Tiny Love Stories: ‘Who I Was Without a Wedding Ring’

A Portrait of Father and Son

Growing up in the 1950s, I was an unathletic, slightly effeminate gay boy. In my late teens, I finally became conscious of my “difference.” My father sensed it and tried hard to “shame away the gay.” It didn’t work. At my mother’s urging, my parents attended Pflag meetings (Parents and Friends of Lesbians and Gays). In June 1979, they marched in New York City’s Gay Pride Parade. My father carried an “I’m Proud of My Gay Son” sign. Someone asked to take our picture. The shutter clicked. We faced each other and laughed — until tears came to our eyes. — Mark N. Reiter

Thanks for Sheltering Me

The apartment was 1,300 square feet of uncertainty, the red front door welcoming me to life after divorce. For three years, it sheltered me, a single mother of two, allowing me to rediscover who I was without a wedding ring. When love came knocking again, I was ready to let it in, eventually creating a new beach-side home with my boyfriend. My old apartment empty, I ran my fingers along the walls that held secrets of my most vulnerable moments, my grief for the future I had imagined. I closed the red door behind me, moving out, moving on. — Heather Sweeney

My Radiant Light

My close friends know that I lost my mother to ovarian cancer. They don’t know that five years later, I lost my brother to a fatal accident — and that within months of his passing, my father also died, his lifelong smoking catching up to him. Sitting motionless on the bedroom floor, unable to accept my orphanhood and my brother’s demise, I was desperate for hope. Just then my one-year-old son’s tiny hand reached out for me. He was like a radiant light dispelling darkness. Sobbing, I held him tight, promising to acquaint him with my departed family through my memories. — Jasmine Jaksic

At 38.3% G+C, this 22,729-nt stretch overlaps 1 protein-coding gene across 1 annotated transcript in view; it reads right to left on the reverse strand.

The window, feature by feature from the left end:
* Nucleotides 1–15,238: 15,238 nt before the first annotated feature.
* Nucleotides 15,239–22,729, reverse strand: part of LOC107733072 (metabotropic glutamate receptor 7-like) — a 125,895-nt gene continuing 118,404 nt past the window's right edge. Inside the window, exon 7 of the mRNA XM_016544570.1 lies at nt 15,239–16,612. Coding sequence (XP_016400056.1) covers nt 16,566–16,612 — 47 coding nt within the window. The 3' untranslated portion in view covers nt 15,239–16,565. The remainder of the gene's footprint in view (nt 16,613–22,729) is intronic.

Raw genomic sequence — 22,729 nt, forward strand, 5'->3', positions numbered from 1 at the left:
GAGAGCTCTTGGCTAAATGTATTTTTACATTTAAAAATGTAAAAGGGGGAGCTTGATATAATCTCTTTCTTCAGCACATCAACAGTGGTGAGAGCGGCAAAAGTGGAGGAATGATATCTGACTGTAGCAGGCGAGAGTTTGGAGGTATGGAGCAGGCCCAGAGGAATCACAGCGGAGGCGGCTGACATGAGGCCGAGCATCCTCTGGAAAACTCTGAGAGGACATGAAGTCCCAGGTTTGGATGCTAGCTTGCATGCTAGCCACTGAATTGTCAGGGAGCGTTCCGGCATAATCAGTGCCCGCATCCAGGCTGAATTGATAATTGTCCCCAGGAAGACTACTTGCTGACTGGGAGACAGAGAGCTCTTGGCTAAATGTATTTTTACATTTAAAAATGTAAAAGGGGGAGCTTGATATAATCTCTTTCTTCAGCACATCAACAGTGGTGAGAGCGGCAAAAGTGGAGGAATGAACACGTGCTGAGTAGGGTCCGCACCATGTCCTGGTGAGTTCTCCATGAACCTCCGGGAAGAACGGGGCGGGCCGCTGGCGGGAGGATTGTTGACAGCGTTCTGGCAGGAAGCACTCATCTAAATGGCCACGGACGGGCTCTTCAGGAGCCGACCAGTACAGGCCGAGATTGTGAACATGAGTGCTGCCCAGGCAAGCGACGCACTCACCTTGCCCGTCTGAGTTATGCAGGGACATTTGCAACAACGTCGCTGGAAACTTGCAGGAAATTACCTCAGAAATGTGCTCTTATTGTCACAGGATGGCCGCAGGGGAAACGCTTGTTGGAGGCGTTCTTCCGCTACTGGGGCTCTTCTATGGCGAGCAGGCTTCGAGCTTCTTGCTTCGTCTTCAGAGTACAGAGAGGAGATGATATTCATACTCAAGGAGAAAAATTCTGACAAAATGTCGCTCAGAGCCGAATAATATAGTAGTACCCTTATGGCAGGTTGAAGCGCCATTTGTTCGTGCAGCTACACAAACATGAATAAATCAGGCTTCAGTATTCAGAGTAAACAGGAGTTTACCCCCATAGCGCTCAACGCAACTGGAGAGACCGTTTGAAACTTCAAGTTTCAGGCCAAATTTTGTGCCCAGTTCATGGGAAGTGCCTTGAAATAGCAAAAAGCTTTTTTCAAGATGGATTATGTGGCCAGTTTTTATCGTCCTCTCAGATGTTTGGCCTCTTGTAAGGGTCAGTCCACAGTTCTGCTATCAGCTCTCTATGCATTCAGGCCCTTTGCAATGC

Biblically Old Bertie

Would I have gone on a date with my future spouse had I looked closely at her Tinder profile? Probably not. There was a dog in her picture; I’m allergic to everything furry. We hadn’t yet ordered a drink when Nina said she was a passionate veterinarian, specializing in pets with dementia. That’s how I heard about her biblically old dog, Berti. “He won’t live very long,” she said. Encouraged, I went with her to another bar and later to her apartment. Four years on, we are happily married, living together in Germany, with Berti, age 17, still alive. — Max Balzer

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